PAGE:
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Many patients suffer in silence as operations end badly

By Graham Kajilwa | Published Tue, March 6th 2018 at 00:00, Updated March 5th 2018 at 22:49 GMT +3
Students of Univesirty of Nairobi demonstrate outside Kenyatta National Hospital Accident and Emergency unit yesterday. [Edward Kiplimo, Standard]

On August 26, 2008, Benjamin Mwangangi, a resident of Kayole in Nairobi, visited a city hospital. He was experiencing discomfort while urinating.

The hospital staff attended to Mr Mwangangi and he was admitted for surgery the next day. However, things did not go well as the knife slipped from the surgeon's hand and punctured his rectum.

The cut resulted in a bacterial infection.

To correct the mishap, a court was told, a second operation was scheduled for the next day. It was done by the same doctor who punctured his rectum.

“Apparently, that too did not go well and unfortunately the man died at the hospital on August 29, 2008,” read the court document.

Mwangangi's family had filed a case demanding compensation for his death at the hands of a surgeon.

A postmortem report indicated that Mwangangi died from "acute peritonitis due to perforated bowels".

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Armed with the report, Mwangangi's wife and father lodged a complaint with the Medical Practitioners and Dentists Board (MPDB).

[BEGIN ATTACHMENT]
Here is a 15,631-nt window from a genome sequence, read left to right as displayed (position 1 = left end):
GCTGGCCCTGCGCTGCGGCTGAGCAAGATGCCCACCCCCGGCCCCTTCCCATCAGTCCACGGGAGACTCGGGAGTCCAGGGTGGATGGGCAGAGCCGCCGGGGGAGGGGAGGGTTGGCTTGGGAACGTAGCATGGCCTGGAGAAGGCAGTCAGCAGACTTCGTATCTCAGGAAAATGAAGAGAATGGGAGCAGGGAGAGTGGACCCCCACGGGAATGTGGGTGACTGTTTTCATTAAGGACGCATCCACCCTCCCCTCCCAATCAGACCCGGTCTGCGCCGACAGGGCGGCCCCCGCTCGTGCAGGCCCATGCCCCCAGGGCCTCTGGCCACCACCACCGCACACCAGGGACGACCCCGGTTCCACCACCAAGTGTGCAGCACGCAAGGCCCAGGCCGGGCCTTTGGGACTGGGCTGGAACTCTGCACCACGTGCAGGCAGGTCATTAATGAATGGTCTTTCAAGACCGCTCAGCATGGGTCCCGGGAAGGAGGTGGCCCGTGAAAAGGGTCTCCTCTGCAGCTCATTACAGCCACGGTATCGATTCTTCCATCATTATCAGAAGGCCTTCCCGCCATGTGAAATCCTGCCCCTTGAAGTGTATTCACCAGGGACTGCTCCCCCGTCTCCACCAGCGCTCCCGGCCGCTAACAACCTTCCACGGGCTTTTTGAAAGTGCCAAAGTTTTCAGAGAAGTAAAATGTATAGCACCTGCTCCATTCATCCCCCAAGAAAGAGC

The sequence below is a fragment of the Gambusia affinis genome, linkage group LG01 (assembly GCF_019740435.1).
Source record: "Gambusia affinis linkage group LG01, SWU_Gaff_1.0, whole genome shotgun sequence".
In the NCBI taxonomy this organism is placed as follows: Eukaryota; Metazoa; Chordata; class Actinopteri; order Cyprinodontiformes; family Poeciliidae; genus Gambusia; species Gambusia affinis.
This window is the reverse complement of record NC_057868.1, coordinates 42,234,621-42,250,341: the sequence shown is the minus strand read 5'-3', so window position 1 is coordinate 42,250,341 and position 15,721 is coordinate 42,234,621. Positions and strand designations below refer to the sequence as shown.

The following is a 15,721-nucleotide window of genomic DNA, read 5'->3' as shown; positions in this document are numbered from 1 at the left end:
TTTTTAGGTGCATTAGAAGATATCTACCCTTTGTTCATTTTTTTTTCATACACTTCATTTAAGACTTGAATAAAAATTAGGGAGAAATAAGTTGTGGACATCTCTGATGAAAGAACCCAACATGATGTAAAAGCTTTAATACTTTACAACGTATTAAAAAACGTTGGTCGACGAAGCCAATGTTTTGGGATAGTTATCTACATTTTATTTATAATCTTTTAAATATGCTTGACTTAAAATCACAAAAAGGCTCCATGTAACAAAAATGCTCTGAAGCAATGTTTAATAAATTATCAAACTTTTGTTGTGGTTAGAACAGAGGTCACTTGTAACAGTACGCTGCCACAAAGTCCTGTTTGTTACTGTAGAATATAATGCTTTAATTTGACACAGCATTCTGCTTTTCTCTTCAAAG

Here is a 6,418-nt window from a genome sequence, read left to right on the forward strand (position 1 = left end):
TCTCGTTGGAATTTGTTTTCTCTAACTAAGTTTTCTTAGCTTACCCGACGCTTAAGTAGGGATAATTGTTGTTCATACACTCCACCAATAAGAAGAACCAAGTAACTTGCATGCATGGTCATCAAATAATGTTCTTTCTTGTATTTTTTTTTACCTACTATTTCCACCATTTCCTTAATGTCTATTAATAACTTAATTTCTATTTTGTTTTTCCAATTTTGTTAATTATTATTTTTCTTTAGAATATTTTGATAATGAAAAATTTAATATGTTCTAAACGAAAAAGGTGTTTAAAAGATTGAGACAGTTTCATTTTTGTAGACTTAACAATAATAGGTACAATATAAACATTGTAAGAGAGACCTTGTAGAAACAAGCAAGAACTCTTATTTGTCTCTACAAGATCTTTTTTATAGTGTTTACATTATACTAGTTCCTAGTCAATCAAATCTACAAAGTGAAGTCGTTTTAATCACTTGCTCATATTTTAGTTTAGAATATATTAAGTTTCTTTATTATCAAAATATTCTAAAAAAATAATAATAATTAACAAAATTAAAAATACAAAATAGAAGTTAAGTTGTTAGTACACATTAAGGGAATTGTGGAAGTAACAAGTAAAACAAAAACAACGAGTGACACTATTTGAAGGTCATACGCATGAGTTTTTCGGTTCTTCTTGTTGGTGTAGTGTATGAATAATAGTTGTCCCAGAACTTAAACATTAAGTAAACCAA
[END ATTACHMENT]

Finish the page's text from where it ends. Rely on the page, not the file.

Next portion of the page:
Respondents culpable

The board "found respondents culpable of professional negligence and ordered them to initiate mediation with a view of compensating the appellants". The decision was made on August 6, 2013.

But Mwangangi's family was not compensated as the Court of Appeal upheld an earlier ruling by the High Court that had thrown out the suit, filed in December 2013, on grounds the case was filed late.

The law requires that such cases are filed within three years but the family only did so on December 19, 2013.

Mwangangi's is just one of the examples of cases where the surgeon’s knife cuts the wrong part and the patient dies as a result.

The Kenyatta National Hospital has been in the spotlight after surgeons operated on the wrong patient and only realised their mistake after they had opened up his skull four hours later.

However, this is not unique to Kenya. Even in the developed world, with the most modern equipment and highly trained personnel, similar cases abound.

A report in 2016 titled 'Wrong Body Part, Wrong Procedure, Wrong Patient: A rare look into surgical errors in Canada' published by National Post had findings similar to what some patients have gone through in Kenya.

Communication breakdown

From the 3,000 malpractice cases analysed, it was found that communication breakdown, illegible documentation and failure to adhere to the safety procedures contributed to surgeries going wrong.

In the report, about one-third of the cases ended up with the patients enduring injuries ranging from organ damage, paralysis or even death.

Cases of foreign bodies, where surgical equipment such as sponges, scissors or towels are left in the body, were noted as to be frequent, especially if the operation was too long or met with complications such as excessive bleeding. It was also noted that operating the wrong part of the body or wrong person was bound to happen if the correct protocol was not followed.